Managed Identity” is an identity created for a service, which is like creating an account on Azure AD tenant. Azure infrastructure will automatically take care of authenticating the service and managing the account.

HTTPS – the first line of defence

In today’s world when our online interactions are increasing every day, the security of our online transactions becomes very important. If you are an end-user to a website that is required to handle important financial or informational transactions like bank sites, eCommerce sites, email sites, etc, the very basic thing you should check is that protocol for the transaction being used is HTTPS. HTTPS stands for HyperText Transfer Protocol Secure, or Secure appended at the end of the HTTP protocol. For example, if you are using a chrome browser you can see a symbol of a lock at the start of the website name in the address bar indicating the site uses HTTPS. If you click on the lock symbol you will see more details about the certificate provided by the website claiming that it is secure.

Let’s try to understand how HTTPS works.

Step 1: Browser sends a request for an https secured page, like https://google.com

Step 2: The website will need to send back an SSL certificate confirming that it is secured. SSL certificate is provided by certifying authorities like Godaddy which can be verified by the browser. Along with the certificate, the website would send the browser its public key.

Step 3: Once the browser receives the certificate and public key from the website, it will authenticate the certificate, and if satisfied, it will use the public key from the browser to create a symmetric key.

Step 4: The browser generates a symmetric key, encrypts it using the public key provided by the website server and sends it back to the server. The web server receives the encrypted symmetric key, decrypts it using its private key.

Step 5: For any further communication, the server and the browser both use this symmetric key.

Now to understand the concept completely we need to understand how public-private key encryption is different from symmetric key encryption. In the case of symmetric key encryption, the key that encrypts the message can be used to decrypt the message. Whereas in the case of Public key – Private Key encryption, a message encrypted by Public key can only be decrypted by the private key. Symmetric key encryption is faster but not as secured as public-private key encryption.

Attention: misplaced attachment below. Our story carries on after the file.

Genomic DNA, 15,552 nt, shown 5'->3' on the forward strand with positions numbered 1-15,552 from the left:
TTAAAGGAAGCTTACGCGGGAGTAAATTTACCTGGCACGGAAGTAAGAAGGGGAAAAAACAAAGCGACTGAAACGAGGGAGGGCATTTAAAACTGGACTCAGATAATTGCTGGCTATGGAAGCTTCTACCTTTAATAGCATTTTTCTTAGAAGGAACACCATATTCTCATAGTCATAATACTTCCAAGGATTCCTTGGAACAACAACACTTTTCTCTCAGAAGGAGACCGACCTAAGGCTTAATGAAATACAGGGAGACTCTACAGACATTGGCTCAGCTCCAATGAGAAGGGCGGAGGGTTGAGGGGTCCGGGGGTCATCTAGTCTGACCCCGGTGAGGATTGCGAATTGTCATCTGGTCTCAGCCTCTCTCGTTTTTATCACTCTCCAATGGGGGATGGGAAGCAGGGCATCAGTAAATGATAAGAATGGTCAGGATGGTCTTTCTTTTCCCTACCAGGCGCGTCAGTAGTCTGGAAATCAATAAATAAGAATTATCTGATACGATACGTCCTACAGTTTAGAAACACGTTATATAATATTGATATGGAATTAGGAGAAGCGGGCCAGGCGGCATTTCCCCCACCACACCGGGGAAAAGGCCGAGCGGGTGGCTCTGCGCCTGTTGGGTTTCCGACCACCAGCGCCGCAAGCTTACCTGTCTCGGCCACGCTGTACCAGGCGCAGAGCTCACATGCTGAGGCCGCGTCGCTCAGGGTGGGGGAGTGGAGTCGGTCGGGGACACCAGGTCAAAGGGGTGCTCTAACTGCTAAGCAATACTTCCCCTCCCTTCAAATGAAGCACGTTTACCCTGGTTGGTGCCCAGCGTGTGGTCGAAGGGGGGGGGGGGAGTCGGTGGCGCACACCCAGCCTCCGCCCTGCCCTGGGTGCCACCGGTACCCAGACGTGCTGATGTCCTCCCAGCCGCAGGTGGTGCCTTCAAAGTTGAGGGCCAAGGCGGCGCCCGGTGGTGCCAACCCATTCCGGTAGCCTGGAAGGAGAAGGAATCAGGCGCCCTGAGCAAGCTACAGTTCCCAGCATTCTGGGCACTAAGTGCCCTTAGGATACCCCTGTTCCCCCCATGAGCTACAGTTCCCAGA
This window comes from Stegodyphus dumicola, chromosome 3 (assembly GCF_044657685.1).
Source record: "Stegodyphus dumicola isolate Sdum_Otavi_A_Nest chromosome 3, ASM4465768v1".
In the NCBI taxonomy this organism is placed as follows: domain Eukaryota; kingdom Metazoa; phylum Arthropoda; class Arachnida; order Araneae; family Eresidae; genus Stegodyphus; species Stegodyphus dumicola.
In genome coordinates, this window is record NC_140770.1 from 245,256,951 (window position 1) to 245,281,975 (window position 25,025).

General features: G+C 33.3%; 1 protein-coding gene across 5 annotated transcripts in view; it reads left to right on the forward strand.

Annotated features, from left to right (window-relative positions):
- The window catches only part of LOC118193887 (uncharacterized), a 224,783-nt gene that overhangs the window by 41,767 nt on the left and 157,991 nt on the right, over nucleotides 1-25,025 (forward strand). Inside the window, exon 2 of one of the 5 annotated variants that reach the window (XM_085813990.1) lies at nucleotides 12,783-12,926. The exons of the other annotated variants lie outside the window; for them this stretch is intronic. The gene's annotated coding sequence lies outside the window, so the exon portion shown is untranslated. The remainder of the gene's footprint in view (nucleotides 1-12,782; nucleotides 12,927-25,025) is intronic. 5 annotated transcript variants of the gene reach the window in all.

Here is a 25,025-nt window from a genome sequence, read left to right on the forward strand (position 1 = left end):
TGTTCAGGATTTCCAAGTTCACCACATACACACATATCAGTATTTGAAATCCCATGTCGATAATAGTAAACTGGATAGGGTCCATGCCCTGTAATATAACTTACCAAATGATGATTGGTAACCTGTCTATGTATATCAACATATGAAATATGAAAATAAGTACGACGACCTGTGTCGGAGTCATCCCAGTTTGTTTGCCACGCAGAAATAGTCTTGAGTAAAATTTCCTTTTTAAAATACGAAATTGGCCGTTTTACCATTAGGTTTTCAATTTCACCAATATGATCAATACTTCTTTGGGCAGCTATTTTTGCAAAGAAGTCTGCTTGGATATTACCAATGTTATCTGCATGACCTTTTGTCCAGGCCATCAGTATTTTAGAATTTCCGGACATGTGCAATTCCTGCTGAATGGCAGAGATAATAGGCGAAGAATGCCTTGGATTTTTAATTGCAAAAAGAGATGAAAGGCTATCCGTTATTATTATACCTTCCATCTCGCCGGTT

If you are interested in understanding how each step mentioned above assures security in communication, read on.

Let’s look at each step and try to understand how each step is secured.

Step 1: The browser is just sending a request for website contents at this point, the actual transfer of information is not started.

Step 2: The server is only sharing its public key in this step, so not worried about security.

Step 3: Browser decrypts the SSL certificate which needs to be provided by an authorized Certification Authority (CA). The browsers come packaged with details of all major CAs and can validate the certificate against its local cache or can confirm with the certification authority. Browser matches the URL being addressed and the certificate received, this way it makes sure that no fake website or server is trying to send the data.

Step 4: The browser has encrypted the symmetric key with the public key provided by the server. So in case even if the packet is compromised and received by a fake server, it will not be able to decrypt the message as only the original server has the private key.

Step 5: By this step, only the browser and the intended server have the symmetric key. Any communication happening can be decrypted by only these two parties, so even if there is a leak, the message content remains safe.

How to check if a port is open on a server?

I wanted to check if the service I am trying to access on a server is actually listening on the port I am hitting. I tried to look for a ping variant which could tell me if the port is listening and required service is up and running.

Found nmap command as answer.

nmap -p 80 google.com

Starting Nmap 6.40 ( http://nmap.org ) at 2016-03-02 16:05 IST
Nmap scan report for google.com (
Host is up (0.050s latency).
rDNS record for maa03s21-in-f14.1e100.net
80/tcp open http

It checks the port state and also what service is listening at the port.